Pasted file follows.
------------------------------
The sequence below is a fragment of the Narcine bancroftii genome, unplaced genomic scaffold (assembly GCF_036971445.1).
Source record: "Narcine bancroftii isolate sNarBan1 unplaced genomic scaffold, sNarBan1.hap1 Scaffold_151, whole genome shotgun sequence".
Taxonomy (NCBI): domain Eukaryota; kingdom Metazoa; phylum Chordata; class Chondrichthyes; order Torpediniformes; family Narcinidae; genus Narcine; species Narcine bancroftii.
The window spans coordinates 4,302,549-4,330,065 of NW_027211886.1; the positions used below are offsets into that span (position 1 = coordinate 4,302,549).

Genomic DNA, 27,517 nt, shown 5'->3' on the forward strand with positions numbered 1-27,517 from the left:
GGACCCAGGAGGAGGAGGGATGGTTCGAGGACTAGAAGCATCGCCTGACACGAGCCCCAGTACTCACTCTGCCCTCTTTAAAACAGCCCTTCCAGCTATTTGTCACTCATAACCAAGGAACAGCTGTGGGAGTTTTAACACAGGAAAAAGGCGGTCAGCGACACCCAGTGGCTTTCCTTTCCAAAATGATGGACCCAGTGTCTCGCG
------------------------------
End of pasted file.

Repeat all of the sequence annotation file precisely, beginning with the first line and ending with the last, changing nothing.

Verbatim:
The sequence below is a fragment of the Narcine bancroftii genome, unplaced genomic scaffold (assembly GCF_036971445.1).
Source record: "Narcine bancroftii isolate sNarBan1 unplaced genomic scaffold, sNarBan1.hap1 Scaffold_151, whole genome shotgun sequence".
Taxonomy (NCBI): domain Eukaryota; kingdom Metazoa; phylum Chordata; class Chondrichthyes; order Torpediniformes; family Narcinidae; genus Narcine; species Narcine bancroftii.
The window spans coordinates 4,302,549-4,330,065 of NW_027211886.1; the positions used below are offsets into that span (position 1 = coordinate 4,302,549).

Genomic DNA, 27,517 nt, shown 5'->3' on the forward strand with positions numbered 1-27,517 from the left:
GGACCCAGGAGGAGGAGGGATGGTTCGAGGACTAGAAGCATCGCCTGACACGAGCCCCAGTACTCACTCTGCCCTCTTTAAAACAGCCCTTCCAGCTATTTGTCACTCATAACCAAGGAACAGCTGTGGGAGTTTTAACACAGGAAAAAGGCGGTCAGCGACACCCAGTGGCTTTCCTTTCCAAAATGATGGACCCAGTGTCTCGCG